THE MIRACLE ON MONHEGAN ISLAND

Elizabeth Kelly

The best-selling, award-winning author of The Last Summer of the Camperdowns returns with another rollicking, summertime family saga.

When Spark—the rakish prodigal son—returns unannounced to the dilapidated family home on Maine’s Monhegan Island, his arrival launches one unforgettable summer. During his absence, his gentle brother and shrewd, fork-tongued father Pastor Ragnar have been caring for Spark’s son, Hally. A temperamental adolescent emboldened by tales of his father’s mischief, Hally is careening through an identity crisis when he stuns his family by claiming to have had a spiritual vision. Though Spark is permanently dubious, Pastor Ragnar pounces on the chance to revitalize his flagging church.

more …

The best-selling, award-winning author of The Last Summer of the Camperdowns returns with another rollicking, summertime family saga.

When Spark—the rakish prodigal son—returns unannounced to the dilapidated family home on Maine’s Monhegan Island, his arrival launches one unforgettable summer. During his absence, his gentle brother and shrewd, fork-tongued father Pastor Ragnar have been caring for Spark’s son, Hally. A temperamental adolescent emboldened by tales of his father’s mischief, Hally is careening through an identity crisis when he stuns his family by claiming to have had a spiritual vision. Though Spark is permanently dubious, Pastor Ragnar pounces on the chance to revitalize his flagging church. Hally is shoved into the spotlight and, in the frenzy that follows, this fragile family of fathers and sons is pushed to the brink.

Narrated in larger-than-life, crackling prose by the charismatic family dog, The Miracle on Monhegan Island is another uproarious and outrageous must-read summer blockbuster from Elizabeth Kelly.

less …
  • Liveright
  • Hardcover
  • May 2016
  • 336 Pages
  • 9781631491795

Buy the Book

$25.95

indies Bookstore indies Bookstore

About Elizabeth Kelly

Elizabeth Kelly is the best-selling author of The Last Summer of the Camperdowns (finalist for the New England Society Book Award) and Apologize, Apologize!. She lives in Merrickville, Ontario, with her husband, five dogs, and three cats.

Praise

Exquisite and occasionally uproarious. . . .If you think your family is dysfunctional, you’ll love the madcap Monahans. Their story is so memorable, touching and dog-eat-dog (sorry), it can only be told by a true insider.—Elisabeth Egan, author of A Window Opens

At once touching and humorous . . . . The winning element of this story is Ned’s voice, which provides an entertaining perspective on a dog’s life.”Publishers Weekly, starred and boxed review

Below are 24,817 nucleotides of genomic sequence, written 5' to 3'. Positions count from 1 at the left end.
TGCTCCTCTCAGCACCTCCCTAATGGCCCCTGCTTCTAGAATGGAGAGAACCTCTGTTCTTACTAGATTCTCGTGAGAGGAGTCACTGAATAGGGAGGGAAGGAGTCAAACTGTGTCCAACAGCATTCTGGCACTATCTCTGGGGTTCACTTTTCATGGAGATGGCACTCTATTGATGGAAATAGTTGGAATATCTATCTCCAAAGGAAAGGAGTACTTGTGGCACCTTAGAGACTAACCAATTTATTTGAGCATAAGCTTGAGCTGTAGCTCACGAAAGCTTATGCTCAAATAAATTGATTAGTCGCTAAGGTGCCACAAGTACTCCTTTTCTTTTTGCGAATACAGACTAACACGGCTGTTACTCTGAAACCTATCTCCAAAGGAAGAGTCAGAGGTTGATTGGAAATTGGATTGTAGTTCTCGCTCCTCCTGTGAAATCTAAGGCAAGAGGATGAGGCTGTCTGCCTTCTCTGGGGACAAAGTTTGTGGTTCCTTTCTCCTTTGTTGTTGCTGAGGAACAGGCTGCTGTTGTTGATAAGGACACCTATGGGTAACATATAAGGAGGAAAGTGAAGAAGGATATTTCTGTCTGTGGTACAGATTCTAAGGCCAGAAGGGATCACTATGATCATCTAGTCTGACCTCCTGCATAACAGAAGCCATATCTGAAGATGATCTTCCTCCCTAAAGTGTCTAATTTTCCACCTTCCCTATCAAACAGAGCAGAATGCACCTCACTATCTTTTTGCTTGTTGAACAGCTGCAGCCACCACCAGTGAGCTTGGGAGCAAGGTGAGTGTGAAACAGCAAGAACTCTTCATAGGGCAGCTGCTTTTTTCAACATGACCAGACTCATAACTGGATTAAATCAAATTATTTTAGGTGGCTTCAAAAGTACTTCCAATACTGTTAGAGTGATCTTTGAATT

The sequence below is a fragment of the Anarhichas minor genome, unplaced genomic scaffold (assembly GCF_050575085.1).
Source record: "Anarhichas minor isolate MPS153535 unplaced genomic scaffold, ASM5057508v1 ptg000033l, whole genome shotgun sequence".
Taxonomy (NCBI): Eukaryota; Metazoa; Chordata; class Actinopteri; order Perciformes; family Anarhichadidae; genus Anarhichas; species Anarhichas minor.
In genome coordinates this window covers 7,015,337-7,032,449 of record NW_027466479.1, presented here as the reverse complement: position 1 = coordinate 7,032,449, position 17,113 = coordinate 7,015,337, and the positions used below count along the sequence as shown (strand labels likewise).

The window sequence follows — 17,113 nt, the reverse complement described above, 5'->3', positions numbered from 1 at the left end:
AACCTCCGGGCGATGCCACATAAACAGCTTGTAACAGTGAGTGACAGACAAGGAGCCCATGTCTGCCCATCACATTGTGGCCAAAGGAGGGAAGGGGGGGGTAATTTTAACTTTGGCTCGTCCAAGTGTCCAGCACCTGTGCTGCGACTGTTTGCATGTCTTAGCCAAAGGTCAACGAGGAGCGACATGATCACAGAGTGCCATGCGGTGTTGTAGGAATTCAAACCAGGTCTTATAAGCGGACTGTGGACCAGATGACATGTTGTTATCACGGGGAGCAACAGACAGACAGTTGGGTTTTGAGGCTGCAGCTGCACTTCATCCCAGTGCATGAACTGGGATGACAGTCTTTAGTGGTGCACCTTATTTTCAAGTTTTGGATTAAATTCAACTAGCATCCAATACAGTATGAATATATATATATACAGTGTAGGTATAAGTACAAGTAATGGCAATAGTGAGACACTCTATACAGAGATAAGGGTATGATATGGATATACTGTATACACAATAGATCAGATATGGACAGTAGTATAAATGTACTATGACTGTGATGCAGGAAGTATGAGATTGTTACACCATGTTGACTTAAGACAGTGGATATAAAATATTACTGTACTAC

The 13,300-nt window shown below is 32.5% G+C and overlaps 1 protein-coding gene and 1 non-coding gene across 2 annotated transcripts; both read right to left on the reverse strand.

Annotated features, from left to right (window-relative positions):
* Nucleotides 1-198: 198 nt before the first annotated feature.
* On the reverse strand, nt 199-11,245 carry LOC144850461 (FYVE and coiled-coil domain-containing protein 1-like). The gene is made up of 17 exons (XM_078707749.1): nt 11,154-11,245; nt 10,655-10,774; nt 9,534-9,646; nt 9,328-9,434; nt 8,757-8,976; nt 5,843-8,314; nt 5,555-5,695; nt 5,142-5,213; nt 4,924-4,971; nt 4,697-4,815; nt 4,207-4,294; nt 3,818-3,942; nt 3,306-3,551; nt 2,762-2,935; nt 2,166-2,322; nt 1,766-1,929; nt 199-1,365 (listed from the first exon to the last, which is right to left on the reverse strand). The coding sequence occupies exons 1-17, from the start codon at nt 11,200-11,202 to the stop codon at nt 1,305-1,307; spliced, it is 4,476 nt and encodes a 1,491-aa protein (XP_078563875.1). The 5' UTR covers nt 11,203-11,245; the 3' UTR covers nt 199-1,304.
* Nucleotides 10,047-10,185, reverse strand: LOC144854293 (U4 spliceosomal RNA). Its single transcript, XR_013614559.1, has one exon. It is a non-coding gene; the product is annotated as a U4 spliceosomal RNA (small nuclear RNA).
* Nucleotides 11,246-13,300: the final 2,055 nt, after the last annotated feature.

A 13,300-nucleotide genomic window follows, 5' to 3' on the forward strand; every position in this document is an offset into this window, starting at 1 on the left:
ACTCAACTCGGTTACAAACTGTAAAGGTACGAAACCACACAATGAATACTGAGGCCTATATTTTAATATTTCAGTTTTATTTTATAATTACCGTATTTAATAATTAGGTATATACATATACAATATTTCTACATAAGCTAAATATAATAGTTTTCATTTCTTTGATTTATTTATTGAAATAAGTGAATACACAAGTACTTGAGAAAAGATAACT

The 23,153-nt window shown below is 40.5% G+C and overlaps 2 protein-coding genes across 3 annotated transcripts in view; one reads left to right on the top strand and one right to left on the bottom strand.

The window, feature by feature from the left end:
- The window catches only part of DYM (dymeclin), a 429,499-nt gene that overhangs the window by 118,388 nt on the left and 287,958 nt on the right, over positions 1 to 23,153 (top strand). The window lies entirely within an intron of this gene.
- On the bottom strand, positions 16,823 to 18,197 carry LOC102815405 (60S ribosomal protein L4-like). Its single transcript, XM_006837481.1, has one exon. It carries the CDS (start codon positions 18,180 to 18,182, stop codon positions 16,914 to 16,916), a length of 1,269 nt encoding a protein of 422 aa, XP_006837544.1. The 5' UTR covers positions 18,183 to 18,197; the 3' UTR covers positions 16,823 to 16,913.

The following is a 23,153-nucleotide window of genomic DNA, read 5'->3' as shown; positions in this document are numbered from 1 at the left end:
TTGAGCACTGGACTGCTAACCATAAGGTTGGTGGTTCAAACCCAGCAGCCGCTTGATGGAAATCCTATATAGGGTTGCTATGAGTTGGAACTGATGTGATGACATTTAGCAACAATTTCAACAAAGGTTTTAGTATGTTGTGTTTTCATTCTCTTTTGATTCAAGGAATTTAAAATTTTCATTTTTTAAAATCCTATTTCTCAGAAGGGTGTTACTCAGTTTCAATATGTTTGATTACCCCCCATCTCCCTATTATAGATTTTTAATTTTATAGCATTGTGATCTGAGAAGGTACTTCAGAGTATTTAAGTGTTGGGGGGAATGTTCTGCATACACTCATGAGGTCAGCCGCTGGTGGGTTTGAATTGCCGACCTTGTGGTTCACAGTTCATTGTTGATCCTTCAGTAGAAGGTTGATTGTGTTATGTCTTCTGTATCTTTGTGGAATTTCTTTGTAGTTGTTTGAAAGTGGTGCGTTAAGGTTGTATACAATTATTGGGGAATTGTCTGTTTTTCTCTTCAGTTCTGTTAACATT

More terrific work from a writer who gets better with each book.”Kirkus Reviews, starred review

Charming, witty, and well-paced . . . . Comparable to Spill Simmer Falter Wither and the works of Rebecca Makkai, this novel is equally thrilling and therapeutic.”Booklist

Discussion Questions

Why do you think Elizabeth Kelly chose to narrate the story from a dog’s perspective? What does this accomplish? Do you feel that Ned is a reliable narrator?

Ned is very observant, even judgmental, about his fellow dog breeds. Does this serve merely as comic relief, or something more? How does his own breed affect his personality, and how might this relate to the longstanding familial ties on Monhegan Island?

Ned says of Pastor Ragnor, “You can’t beat the combination of a man with wicked margins who plays at being good.” Do you believe that Pastor Ragnor is “wicked” at heart? Why or why not?

Do you think Hally is lying about the apparition, among other things? Why might he feel the need to lie?

Describe the island the Monahan family has lived on for generations. How do you think it relates to the story?

Why do you think Spark left for so long and has chosen this moment to return? Was his absence properly explained?

There are a lot of absent female characters in this story: Hally has lost his mother—the woman Spark loved so dearly—and his grandmother. Hugh doesn’t have a partner of his own, nor has Pastor Ragnor found a replacement for Hally’s grandmother. How does this loss affect the men of the Monahan family?

The idea of certain belief—of proof, loyalty, and truth—is questioned throughout the novel. List several instances and describe. Which character’s beliefs do you find most relatable?

Spark is mocked by his father for being an “idealist.” Which character do you think best fits that description and why?

As a young boy coming into his own, Hally is concerned about pleasing those around him, while seemingly eager to test his own boundaries. What are Hally’s biggest worries, and why?

Do you agree with Ned’s suspicion that Spark had always secretly believed Hally, while Pastor Ragnor never had?